Spc. Michael Wagnon “was firing in support of others in the field, and he knows nothing about anybody’s intent to murder anyone,” said Colby Vokey, a retired Marine lawyer and Wagnon’s attorney.
Wagnon, 30, is accused of helping commit the second murder by firing at a civilian and of trying to destroy evidence once investigators began looking into his platoon.
“As far as Wagnon knows, that was a combat engagement,” Vokey said.
The other set of attorneys contends the attacks were devised by Gibbs, who attorneys say bullied others and involved as many people as possible in his schemes so his collaborators wouldn’t speak up.
“He’s an inspired leader,” said attorney Eric Montalvo, a retired Marine lawyer who’s representing Spc. Adam Winfield, 22, a soldier accused of helping commit the last murder. Gibbs is “a Manson-esque type figure. He’s inspired other young soldiers who all have sworn to uphold the Constitution to engage in behavior that is just reprehensible.”
Gibbs’ attorney has said the killings were legitimate engagements.
Dan Conway, a former Marine representing Pfc. Andrew Holmes, 19, says his client is innocent in the January killing of Gul Mudin, an Afghan civilian. Conway further says that Holmes did not know about a conspiracy to kill civilians.
Spc. Jeremy Morlock, 22, is alleged to be another ringleader in the group. He initially confessed to the crimes to Army investigators, but his attorney has since disavowed those statements.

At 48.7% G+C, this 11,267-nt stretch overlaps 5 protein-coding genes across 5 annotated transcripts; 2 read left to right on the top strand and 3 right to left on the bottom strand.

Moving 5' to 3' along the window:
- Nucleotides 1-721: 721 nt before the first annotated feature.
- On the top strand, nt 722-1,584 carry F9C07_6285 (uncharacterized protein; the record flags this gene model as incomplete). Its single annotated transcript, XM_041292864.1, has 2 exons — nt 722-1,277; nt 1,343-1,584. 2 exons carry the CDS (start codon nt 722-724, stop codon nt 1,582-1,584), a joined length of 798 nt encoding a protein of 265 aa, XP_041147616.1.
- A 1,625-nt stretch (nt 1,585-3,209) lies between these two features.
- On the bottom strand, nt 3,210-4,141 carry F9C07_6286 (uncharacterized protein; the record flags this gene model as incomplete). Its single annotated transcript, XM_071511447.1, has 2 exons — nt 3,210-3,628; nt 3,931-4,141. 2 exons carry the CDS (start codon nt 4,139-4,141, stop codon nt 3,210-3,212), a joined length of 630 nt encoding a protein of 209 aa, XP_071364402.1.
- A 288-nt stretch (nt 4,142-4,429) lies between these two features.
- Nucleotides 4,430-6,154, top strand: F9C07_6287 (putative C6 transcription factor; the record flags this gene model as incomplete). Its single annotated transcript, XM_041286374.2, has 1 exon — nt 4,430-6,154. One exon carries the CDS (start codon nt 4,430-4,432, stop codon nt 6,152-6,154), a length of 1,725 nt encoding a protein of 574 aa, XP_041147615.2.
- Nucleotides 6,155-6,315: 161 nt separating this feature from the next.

Morlock is the first of the five soldiers to go to a legal hearing.
Two infamous alleged war crimes in the Iraq War suggest the case against the 5th Brigade soldiers could unfold in different ways.
One is Haditha, where Marines in November 2005 killed 24 people, including women and children, by going house to house and throwing grenades in rooms.
The Defense Department brought charges against eight Marines in 2006, but in 2007 and 2008 dropped charges against five of them as their lawyers argued the Marines were responding to an attack on their unit. One Marine was found not guilty at trial, and a lieutenant colonel who faced charges that he should have investigated more thoroughly was allowed to retire at his rank. The last defendant continues to wait for a trial.
The other case is Mahmudiyah, where U.S. soldiers in March 2006 dressed up in costumes, raped a 14-year-old Iraqi girl and executed her family. Five soldiers were convicted or pled guilty to charges stemming from that crime. Pfc. Steven Green received a life sentence for his role as the instigator.